I am not a lawyer, but in general words are copyrighted; ideas are not. The context doesn't really matter too much, if the words are unique and convey the same idea for a different topic (which these almost definitely do), then you do not have the right to copy them! There is no excuse like "I was talking about horse breeding, and they were talking about aircraft mechanics."
A valid excuse is that it is a common formulation, but you'd have to prove that by finding other (preferably earlier) sources using the same words without any attribution. If it is a common formulation, you should be able to do that.
Ultimately human judgment is used to decide whether you plagiarized something or not. A jury, professors, or peer reviewers, or editors or publishers. If grammarly can find it, they can find it, because none of those (or lawyers) they aren't above using grammarly or similar software as a first check.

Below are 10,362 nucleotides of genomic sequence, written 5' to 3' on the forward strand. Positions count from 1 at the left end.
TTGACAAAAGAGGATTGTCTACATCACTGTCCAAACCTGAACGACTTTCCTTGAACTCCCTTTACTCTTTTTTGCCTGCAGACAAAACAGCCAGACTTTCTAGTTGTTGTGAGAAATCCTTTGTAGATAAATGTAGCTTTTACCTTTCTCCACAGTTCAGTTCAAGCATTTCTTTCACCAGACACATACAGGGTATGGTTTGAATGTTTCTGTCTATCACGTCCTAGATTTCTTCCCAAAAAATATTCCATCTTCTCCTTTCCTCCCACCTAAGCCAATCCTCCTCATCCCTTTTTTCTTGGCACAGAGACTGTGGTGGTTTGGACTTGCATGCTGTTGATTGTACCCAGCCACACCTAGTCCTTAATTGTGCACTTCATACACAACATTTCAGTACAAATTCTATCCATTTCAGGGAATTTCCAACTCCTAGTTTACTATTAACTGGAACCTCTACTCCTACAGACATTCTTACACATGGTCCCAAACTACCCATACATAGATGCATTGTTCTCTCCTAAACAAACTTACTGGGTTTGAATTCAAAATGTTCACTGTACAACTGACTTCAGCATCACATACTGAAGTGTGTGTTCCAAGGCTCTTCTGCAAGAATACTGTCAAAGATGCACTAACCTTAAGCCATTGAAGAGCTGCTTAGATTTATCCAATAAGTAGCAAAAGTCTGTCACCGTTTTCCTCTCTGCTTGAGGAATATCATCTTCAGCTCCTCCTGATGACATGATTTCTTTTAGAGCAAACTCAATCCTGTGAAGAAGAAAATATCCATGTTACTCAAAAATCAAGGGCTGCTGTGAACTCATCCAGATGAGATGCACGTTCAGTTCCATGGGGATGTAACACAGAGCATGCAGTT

I'd say if grammarly flags it, and you can't find any other sources yourself, bit the bullet and realize somebody beat you to the punch, but it means you produced publishable writing, so there is that. You can check with a lawyer to see if it is "fair use", but it probably isn't without an accompanying citation to the original.
Bite the bullet and be an author, use your imagination to find a way to convey the same sentiment without plagiarizing somebody else.